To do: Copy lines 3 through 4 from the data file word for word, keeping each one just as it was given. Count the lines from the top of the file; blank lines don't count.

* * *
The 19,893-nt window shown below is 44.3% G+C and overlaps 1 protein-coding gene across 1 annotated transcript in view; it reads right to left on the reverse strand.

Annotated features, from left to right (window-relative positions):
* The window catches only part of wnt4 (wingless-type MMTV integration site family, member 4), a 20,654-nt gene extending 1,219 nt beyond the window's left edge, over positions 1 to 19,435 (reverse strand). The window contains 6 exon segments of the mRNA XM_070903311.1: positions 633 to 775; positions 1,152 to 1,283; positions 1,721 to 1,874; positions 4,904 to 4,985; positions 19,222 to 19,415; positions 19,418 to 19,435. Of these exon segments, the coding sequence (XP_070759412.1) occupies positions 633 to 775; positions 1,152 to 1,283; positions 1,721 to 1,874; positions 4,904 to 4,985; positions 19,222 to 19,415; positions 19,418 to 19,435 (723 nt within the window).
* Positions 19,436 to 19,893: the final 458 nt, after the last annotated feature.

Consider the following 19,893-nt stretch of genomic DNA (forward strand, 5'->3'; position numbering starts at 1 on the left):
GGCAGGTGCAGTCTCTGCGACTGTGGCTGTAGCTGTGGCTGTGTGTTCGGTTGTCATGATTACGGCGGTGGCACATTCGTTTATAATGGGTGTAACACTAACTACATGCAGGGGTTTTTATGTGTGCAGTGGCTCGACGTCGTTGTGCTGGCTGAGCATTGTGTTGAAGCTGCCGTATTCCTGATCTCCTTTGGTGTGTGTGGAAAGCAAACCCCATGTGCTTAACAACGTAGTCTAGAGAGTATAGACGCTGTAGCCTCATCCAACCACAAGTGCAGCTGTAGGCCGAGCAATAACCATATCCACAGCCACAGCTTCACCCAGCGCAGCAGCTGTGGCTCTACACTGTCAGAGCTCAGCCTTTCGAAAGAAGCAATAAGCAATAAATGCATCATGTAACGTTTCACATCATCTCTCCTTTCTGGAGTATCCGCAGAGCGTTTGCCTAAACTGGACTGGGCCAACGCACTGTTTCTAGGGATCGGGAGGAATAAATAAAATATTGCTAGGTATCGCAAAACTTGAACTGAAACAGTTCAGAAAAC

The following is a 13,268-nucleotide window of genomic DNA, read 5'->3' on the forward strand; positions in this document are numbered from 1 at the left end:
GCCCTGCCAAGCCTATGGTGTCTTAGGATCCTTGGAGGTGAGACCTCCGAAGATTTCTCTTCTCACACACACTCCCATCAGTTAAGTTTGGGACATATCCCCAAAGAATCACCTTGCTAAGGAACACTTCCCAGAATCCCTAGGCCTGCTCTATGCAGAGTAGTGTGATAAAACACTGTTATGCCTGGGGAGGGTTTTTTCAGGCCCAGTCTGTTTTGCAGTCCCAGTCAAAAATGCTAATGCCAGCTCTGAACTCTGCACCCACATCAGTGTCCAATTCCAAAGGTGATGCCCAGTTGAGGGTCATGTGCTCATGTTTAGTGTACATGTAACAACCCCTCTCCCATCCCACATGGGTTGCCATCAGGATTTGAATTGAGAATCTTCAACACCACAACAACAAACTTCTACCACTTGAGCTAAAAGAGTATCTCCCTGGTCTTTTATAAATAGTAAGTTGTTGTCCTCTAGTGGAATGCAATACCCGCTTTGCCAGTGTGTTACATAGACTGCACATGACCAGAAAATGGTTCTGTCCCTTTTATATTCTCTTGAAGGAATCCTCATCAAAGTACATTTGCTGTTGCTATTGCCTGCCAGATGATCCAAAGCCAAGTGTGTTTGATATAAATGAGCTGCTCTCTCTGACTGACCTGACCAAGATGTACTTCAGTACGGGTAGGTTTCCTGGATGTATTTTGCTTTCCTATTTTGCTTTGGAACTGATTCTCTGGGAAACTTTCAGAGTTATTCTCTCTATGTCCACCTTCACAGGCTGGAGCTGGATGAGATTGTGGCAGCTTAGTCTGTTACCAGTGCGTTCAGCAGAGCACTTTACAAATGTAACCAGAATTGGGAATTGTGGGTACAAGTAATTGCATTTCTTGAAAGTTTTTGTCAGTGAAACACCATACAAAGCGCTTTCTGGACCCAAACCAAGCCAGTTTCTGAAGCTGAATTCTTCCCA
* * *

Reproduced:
* The window catches only part of wnt4 (wingless-type MMTV integration site family, member 4), a 20,654-nt gene extending 1,219 nt beyond the window's left edge, over positions 1 to 19,435 (reverse strand). The window contains 6 exon segments of the mRNA XM_070903311.1: positions 633 to 775; positions 1,152 to 1,283; positions 1,721 to 1,874; positions 4,904 to 4,985; positions 19,222 to 19,415; positions 19,418 to 19,435. Of these exon segments, the coding sequence (XP_070759412.1) occupies positions 633 to 775; positions 1,152 to 1,283; positions 1,721 to 1,874; positions 4,904 to 4,985; positions 19,222 to 19,415; positions 19,418 to 19,435 (723 nt within the window).
* Positions 19,436 to 19,893: the final 458 nt, after the last annotated feature.